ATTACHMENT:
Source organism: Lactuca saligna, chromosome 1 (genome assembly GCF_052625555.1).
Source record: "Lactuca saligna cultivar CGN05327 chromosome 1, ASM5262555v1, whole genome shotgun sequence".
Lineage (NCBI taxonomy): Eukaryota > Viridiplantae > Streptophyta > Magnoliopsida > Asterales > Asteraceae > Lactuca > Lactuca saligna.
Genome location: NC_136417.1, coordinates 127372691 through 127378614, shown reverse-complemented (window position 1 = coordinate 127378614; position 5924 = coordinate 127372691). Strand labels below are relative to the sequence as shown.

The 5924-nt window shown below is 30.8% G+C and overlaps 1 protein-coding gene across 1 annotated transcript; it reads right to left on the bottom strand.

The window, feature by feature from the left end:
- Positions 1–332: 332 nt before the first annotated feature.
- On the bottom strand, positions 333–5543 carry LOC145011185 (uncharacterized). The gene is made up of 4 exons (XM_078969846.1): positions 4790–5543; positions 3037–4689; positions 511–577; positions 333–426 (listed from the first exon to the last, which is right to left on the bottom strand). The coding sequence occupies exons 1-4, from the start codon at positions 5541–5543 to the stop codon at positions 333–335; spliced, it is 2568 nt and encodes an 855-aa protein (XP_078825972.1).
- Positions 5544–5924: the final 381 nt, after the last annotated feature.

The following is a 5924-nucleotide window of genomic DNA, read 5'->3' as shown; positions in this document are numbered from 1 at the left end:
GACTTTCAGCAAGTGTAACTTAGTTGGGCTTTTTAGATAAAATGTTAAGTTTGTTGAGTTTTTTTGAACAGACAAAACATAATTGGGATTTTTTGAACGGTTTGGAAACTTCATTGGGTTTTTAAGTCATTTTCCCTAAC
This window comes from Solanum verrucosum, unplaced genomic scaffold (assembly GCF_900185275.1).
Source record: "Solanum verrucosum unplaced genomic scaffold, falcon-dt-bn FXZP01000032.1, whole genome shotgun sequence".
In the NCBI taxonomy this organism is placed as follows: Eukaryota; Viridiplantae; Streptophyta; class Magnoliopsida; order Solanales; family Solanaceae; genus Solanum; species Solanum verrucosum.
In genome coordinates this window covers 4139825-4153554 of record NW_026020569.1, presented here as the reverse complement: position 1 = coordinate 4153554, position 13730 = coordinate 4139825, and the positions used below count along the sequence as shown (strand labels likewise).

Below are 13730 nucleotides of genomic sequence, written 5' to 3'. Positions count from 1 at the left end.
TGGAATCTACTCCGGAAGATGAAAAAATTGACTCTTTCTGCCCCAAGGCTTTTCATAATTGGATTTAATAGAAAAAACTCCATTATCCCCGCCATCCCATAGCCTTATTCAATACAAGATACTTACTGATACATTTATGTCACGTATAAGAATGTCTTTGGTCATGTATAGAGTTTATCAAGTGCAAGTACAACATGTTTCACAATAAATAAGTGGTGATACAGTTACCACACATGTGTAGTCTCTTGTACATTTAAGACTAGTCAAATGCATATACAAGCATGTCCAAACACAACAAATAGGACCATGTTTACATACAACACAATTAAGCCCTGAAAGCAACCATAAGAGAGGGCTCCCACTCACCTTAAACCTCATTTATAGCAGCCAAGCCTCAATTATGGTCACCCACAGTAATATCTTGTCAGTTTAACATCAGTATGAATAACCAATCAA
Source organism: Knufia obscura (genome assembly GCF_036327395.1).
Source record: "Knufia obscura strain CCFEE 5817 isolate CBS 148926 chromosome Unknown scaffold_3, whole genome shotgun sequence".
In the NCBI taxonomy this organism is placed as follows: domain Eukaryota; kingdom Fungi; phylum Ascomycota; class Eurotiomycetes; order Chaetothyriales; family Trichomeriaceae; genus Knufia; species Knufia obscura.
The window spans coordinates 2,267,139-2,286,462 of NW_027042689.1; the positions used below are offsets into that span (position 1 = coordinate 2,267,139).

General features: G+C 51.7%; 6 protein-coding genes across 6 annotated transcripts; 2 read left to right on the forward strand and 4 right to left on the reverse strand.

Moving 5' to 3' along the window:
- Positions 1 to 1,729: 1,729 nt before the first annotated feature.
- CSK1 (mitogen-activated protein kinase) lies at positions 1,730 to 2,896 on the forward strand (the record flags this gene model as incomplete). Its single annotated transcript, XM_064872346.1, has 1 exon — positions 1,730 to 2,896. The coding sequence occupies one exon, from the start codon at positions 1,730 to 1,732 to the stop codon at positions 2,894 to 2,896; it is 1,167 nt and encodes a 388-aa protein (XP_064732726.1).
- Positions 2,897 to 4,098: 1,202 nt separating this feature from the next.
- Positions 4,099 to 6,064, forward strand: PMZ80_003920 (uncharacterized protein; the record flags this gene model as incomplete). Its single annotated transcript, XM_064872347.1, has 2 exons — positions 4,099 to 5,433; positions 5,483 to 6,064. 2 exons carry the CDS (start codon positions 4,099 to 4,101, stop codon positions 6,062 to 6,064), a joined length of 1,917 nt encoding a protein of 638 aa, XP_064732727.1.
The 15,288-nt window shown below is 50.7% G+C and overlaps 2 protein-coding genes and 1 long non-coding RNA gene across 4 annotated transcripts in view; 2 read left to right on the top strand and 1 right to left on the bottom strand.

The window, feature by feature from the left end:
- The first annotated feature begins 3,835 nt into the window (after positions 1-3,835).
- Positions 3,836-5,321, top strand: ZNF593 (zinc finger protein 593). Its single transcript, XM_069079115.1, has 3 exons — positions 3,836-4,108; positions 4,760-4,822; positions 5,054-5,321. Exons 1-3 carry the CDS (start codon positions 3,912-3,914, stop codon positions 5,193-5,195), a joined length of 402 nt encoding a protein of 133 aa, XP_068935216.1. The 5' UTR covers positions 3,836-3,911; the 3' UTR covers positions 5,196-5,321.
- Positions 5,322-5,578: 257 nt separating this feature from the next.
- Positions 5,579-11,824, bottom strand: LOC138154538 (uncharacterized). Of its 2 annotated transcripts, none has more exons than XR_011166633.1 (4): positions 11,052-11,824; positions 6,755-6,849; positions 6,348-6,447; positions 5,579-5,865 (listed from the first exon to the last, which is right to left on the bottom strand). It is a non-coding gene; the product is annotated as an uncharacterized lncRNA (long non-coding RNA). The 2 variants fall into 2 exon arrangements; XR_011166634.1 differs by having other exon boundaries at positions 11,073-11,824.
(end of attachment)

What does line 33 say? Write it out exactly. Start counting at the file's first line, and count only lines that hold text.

- Positions 5,579-11,824, bottom strand: LOC138154538 (uncharacterized). Of its 2 annotated transcripts, none has more exons than XR_011166633.1 (4): positions 11,052-11,824; positions 6,755-6,849; positions 6,348-6,447; positions 5,579-5,865 (listed from the first exon to the last, which is right to left on the bottom strand). It is a non-coding gene; the product is annotated as an uncharacterized lncRNA (long non-coding RNA). The 2 variants fall into 2 exon arrangements; XR_011166634.1 differs by having other exon boundaries at positions 11,073-11,824.